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-   -   crack in load bearing post & more (http://www.houserepairtalk.com/f32/crack-load-bearing-post-more-4159/)

yuna 05-07-2008 06:41 PM

crack in load bearing post & more
 
Hi everyone. I have this post in my basement with cracks in it that I would like some opinion on. Does it look like something I should be concerned about? I've asked my inspector about it two years ago when I bought the house and he didn't think it was a major problem. But I would like to get a second opinion.

here is the top portion of the post:
http://farm4.static.flickr.com/3026/...0d6915e036.jpg
bottom portion of the same post:
http://farm4.static.flickr.com/3213/...d367eb73d5.jpg

The cross beam (sorry, I don't know if I'm using the right terms) that sits horizontally on this post also looks similarly fractured. What could this implicate?

http://farm3.static.flickr.com/2313/...6072688f7f.jpg

The floor directly above this doesn't have a very discernible sag in it. However, my floors in the second floor is very noticeable slanted. I bought this house 2 + years ago and I've noticed that the all the bedroom doors on the second floor have become difficult to open and close. I also have a guess that this may be more directly related to having a few studs removed on the first floor (directly below where the floor sags in the second floor) to make room for a sliding door. This makes me nervous.

here is a picture:

the ladder is propped up against the sliding door where 2-3 studs have been removed. Above that, you can see a few exposed floor joists. They look like they are floating??

http://farm3.static.flickr.com/2219/...582edd1d2d.jpg

I'd appreciate any advice anyone can give me. Thanks.

hondadrv24 05-07-2008 06:55 PM

My opinion has no structural knowledge, but it looks like old lumber, guessing this house was built 80+ years ago? You might take a level to the floor and see how much you have to raise the one end, this will give you an idea of how much sag you have. does the second story floor above the door go past the other side of that wall a ways? I'm guessing it does, and the builder just planned on not having the ends of the floor joists supported, Cantelievered floor I think they call it.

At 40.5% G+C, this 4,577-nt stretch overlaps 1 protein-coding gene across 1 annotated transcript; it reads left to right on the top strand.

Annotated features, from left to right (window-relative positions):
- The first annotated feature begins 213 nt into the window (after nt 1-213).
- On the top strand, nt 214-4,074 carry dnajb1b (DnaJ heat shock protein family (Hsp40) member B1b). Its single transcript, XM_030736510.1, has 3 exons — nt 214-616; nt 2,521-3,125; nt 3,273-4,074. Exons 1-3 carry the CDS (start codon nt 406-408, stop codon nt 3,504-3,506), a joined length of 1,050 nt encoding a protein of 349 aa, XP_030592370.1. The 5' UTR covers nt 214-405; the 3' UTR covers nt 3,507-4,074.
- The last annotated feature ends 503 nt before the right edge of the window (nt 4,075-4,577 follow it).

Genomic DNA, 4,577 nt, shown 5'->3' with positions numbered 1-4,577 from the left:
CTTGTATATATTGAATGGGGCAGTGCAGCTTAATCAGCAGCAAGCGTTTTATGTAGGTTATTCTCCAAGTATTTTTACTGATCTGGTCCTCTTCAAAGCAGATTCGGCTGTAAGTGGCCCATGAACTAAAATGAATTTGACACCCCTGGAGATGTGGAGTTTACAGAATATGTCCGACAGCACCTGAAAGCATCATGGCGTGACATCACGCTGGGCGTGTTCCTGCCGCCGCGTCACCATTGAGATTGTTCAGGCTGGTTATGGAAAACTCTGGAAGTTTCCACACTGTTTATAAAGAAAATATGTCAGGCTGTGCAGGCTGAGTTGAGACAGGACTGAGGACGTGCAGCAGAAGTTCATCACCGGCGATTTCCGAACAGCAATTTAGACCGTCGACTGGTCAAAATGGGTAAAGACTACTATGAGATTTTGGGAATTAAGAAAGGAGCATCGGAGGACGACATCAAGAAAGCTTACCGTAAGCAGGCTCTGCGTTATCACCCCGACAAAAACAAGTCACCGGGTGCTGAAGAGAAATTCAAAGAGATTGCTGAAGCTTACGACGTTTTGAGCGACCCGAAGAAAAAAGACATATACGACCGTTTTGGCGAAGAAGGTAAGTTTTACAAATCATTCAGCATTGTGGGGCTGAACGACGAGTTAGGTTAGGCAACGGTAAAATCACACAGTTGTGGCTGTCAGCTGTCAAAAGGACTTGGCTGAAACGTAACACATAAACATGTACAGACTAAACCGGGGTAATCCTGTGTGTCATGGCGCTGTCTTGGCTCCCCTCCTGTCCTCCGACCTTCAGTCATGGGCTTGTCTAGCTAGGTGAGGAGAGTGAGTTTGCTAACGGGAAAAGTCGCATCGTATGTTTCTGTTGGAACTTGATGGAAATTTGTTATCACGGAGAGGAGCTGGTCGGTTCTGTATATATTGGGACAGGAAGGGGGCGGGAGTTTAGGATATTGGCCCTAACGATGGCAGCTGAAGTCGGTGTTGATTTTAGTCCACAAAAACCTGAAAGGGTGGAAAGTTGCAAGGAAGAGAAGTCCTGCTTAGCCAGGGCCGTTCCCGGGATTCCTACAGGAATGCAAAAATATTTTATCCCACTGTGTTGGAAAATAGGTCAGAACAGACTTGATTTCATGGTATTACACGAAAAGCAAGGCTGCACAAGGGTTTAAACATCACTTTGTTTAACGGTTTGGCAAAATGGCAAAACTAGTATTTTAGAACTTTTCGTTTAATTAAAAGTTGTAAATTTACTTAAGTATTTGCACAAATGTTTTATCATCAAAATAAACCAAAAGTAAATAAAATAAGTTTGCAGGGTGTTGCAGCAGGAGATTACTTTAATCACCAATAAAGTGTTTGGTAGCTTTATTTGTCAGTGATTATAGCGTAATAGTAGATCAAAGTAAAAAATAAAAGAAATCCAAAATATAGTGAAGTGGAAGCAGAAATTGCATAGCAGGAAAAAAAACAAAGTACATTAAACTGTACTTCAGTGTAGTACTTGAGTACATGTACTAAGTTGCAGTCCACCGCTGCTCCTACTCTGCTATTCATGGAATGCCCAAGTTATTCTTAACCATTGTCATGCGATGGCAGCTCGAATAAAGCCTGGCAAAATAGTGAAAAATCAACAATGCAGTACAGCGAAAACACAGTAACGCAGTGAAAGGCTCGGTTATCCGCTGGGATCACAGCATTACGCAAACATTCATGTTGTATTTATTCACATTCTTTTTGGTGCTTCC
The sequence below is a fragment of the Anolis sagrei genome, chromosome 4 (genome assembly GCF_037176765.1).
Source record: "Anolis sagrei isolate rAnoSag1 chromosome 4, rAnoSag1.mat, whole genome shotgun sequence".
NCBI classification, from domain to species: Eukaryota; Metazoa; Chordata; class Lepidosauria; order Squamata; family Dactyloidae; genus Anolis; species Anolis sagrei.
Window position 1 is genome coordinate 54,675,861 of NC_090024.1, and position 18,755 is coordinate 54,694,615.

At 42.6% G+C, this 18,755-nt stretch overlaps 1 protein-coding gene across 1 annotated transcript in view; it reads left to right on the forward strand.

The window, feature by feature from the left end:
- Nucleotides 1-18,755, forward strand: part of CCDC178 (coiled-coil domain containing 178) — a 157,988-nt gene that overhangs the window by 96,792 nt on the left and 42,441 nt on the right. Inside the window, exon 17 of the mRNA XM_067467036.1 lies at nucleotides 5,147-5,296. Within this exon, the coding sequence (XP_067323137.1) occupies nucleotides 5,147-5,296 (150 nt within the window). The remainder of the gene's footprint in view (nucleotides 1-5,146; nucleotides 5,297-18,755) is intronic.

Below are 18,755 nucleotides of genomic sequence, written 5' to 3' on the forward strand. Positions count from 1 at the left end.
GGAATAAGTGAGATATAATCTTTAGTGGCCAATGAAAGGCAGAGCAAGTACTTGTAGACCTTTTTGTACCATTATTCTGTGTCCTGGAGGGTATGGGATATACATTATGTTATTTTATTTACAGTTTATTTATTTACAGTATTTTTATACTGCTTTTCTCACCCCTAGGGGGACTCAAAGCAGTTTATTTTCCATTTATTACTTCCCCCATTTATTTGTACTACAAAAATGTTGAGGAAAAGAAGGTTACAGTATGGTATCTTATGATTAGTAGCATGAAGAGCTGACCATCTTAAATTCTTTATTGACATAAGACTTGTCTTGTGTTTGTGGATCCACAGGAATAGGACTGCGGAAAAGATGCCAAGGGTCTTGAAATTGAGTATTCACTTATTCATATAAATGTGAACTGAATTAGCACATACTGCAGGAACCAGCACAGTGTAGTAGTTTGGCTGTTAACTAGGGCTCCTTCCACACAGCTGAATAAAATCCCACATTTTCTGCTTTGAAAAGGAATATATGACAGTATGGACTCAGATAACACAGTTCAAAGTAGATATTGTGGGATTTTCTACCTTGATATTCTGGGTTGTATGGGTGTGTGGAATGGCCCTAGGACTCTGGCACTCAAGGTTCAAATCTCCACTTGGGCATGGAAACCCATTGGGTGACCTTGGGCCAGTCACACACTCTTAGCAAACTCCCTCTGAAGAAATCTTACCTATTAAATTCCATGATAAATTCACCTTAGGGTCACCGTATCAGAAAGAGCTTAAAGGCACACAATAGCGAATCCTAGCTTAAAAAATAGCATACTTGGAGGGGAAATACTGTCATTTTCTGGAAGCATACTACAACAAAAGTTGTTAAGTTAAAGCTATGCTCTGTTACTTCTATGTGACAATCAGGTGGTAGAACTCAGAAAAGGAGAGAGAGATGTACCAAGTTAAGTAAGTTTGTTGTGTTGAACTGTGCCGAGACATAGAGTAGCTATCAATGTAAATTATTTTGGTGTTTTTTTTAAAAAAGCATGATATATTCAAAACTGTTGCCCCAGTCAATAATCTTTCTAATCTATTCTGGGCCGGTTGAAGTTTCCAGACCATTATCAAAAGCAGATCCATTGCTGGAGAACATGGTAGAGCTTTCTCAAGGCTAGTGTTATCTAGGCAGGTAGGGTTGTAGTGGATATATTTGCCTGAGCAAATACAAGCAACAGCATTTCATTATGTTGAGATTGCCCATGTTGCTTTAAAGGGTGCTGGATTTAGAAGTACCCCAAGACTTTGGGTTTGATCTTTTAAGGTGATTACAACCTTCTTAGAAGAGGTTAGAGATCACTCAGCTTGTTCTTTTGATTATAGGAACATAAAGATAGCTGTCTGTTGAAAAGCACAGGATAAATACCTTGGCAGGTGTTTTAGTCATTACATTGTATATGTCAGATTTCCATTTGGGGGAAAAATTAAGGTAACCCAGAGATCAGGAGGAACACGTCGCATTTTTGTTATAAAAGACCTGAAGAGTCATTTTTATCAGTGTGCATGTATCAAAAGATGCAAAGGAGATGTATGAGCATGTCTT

Others on here will give you better advice welcome to a good community.

yuna 05-07-2008 07:19 PM

Thanks for the welcome. You are absolutely correct. This is an old old house. It was built in 1910 and has endured some unfortunate makeovers through the years.

The floor does extend to the other end of the house which is about 21 ft in length. I'd be so relieved to know for sure that the floor is cantelievered. Thanks for the hope! :)

inspectorD 05-08-2008 05:47 AM

Help
 
Hello. Glad to help out.
The cracks in the beam and post are from shrinkage. They really are not of to much concern , unless they go the other way.:eek:
Check the beam and post for damage with a big screwdriver. Poke away and see if there is any peat damage. This will be powdery and come apart easily.
The cantilever is a little over sized. A small wall under the area would work best to distribute the load from above. A post may crack the floor below if there is no footing underneath that area.
If you are concerned further, you can call the local building official and they will come out to give you some pointers. Good luck and let us know if we can be more help.:)

handyguys 05-08-2008 09:34 AM

First off - We are only looking a pictures - Anything anyone says must be considered suspect. We aren't on site.

Is that sliding door a pocket door? The floor joists are cantilevered over the wall in which the slider was installed as I can tell from the pictures.

OK - So some studs were removed from what shouldn't be a load bearing wall from the looks of it at first glance from pictures. I say that because there appears to be a beam over the door. That would indicate that its not necessarily a load bearing wall. On the other hand there are floor joists perpendicular to that beam which indicates it may be load bearing. So, which is it? Dunno from here. I suspect it IS a load bearing wall but the beam is acting as a header above the door. So far so good. What I cant see is how that beam is supported. Your second floor sag could be caused by improper support of the beam over the door. There is likely a lot of weight above the door due to the cantilevered floor on top of it. The beam may also be too small now that the studs are gone.